Opening a Jane Smiley novel is like slipping into a warm bath. Here are people we know, places where we grew up. But the comforting, unassuming tone of her work allows Smiley incredible latitude as a writer, and her books are full of surprises. Good Faith,
a novel about greed and self-delusion set in the economic boom of the early 1980s, is no exception. Joe Stratford is an amiable, divorced real estate agent in an unspoiled small town called Rollins Hills. He takes it in stride when a married female friend pursues a love affair with him; he is more suspicious when a high-rolling newcomer named Marcus Burns begins to influence the business affairs of the men closest to Joe. Nevertheless, the promise of easy riches draws Joe into one of Burns's real estate development schemes, and then, ominously, into gold trading. The steps by which a nice guy can be lured into betraying his principles are delineated so sharply in Good Faith
that you wonder how Joe cannot see them. Although he never quite manages to understand what has happened to him, he's granted a moment of grace at the close of the novel, a second chance that has nothing to do with money, ambition, or the tarnished American Dream. Since we live with the legacy of the self-serving 1980s, Smiley's novel seems as timely as if it were set in the present. Penetrating, readable fiction by one of our best writers and social critics. --Regina Marler
From Publishers Weekly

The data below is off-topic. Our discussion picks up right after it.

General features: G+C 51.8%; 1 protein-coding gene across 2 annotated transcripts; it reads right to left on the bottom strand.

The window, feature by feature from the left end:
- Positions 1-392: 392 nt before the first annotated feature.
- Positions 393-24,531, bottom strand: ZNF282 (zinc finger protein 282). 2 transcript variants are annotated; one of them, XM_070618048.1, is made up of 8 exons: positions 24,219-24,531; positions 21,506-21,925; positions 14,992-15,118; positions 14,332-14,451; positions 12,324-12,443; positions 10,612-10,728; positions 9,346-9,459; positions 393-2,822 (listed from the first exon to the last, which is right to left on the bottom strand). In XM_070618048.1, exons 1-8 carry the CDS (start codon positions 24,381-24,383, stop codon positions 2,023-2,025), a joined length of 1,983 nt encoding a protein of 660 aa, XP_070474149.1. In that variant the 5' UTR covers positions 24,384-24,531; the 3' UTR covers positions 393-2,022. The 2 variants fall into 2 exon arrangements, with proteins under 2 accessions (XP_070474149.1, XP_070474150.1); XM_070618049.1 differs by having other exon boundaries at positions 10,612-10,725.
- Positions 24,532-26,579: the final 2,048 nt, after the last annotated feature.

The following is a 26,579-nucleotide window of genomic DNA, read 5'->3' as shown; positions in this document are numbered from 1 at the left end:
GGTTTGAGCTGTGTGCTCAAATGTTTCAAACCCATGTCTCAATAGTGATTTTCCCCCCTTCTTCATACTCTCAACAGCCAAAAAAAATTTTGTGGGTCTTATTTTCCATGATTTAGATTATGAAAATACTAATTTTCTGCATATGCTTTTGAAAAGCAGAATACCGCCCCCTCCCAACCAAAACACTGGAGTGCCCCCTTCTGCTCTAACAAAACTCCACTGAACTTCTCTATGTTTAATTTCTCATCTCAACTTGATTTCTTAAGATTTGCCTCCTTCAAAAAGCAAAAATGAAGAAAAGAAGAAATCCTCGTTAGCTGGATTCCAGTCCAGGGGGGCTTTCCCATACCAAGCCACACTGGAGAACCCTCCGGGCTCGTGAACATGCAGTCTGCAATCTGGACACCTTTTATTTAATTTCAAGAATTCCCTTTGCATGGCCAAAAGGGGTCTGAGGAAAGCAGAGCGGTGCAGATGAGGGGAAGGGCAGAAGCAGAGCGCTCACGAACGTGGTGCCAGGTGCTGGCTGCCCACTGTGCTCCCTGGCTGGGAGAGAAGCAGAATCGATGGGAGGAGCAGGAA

Smiley's range as a writer is always surprising. Eschewing both the tragic dimension of A Thousand Acres and the satiric glee of Moo, her 12th book is a clever and entertaining cautionary tale about America's greedy decade of the 1980s. Narrator Joe Stratford is a genial, well-liked realtor in a small New England town who's respected for his honesty; even his divorce was friendly. When smooth-talking Marcus Burns comes to town, fresh from a decade working at the IRS, where he's learned how to manipulate the law to avoid paying taxes, he convinces Joe and other decent but nave people that it's never been easier to get rich quick. Marcus envisions a multi-use golf club and housing development. With the help of the conniving president of the local S&L, he easily finds money to purchase Salt Key Farm, a beautiful estate on 580 acres. The reader knows that the bubble will burst, but not how or when; frissons of suspense keep building as Smiley describes the fine points of land assessment, soil evaluation, loan applications and permit hearings in surprisingly riveting detail. Joe's personal life, too, is a tightrope walk. He's having an affair with a married woman, Felicity Baldwin, the daughter of his mentor, Gordon. When that cools, he takes up with another woman who seems perfect, but who turns out to be as devious as Marcus. What makes the story beguiling is Smiley's appreciation of the varieties and frailties of human nature. Every character here is fresh and fully dimensional, and anybody who lived through the '80s will recognize them-and maybe themselves.
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